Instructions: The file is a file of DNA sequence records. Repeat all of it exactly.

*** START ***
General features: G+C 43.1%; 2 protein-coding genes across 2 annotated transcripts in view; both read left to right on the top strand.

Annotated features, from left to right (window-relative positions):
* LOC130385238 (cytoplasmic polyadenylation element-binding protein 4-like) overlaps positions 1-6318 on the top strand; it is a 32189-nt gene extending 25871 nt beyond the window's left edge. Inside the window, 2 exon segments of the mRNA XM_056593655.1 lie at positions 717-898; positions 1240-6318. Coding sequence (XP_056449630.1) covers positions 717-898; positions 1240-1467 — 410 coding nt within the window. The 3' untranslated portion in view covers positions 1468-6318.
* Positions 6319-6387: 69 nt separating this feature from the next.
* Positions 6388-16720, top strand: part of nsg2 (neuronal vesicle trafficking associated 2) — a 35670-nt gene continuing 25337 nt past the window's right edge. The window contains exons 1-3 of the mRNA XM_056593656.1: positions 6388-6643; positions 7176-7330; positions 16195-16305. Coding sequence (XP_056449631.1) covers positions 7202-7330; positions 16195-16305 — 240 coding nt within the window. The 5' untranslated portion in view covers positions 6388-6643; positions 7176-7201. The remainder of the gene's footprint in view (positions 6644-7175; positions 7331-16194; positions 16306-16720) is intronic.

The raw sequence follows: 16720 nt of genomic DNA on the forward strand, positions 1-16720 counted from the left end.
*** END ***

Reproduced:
General features: G+C 43.1%; 2 protein-coding genes across 2 annotated transcripts in view; both read left to right on the top strand.

Annotated features, from left to right (window-relative positions):
* LOC130385238 (cytoplasmic polyadenylation element-binding protein 4-like) overlaps positions 1-6318 on the top strand; it is a 32189-nt gene extending 25871 nt beyond the window's left edge. Inside the window, 2 exon segments of the mRNA XM_056593655.1 lie at positions 717-898; positions 1240-6318. Coding sequence (XP_056449630.1) covers positions 717-898; positions 1240-1467 — 410 coding nt within the window. The 3' untranslated portion in view covers positions 1468-6318.
* Positions 6319-6387: 69 nt separating this feature from the next.
* Positions 6388-16720, top strand: part of nsg2 (neuronal vesicle trafficking associated 2) — a 35670-nt gene continuing 25337 nt past the window's right edge. The window contains exons 1-3 of the mRNA XM_056593656.1: positions 6388-6643; positions 7176-7330; positions 16195-16305. Coding sequence (XP_056449631.1) covers positions 7202-7330; positions 16195-16305 — 240 coding nt within the window. The 5' untranslated portion in view covers positions 6388-6643; positions 7176-7201. The remainder of the gene's footprint in view (positions 6644-7175; positions 7331-16194; positions 16306-16720) is intronic.

The raw sequence follows: 16720 nt of genomic DNA on the forward strand, positions 1-16720 counted from the left end.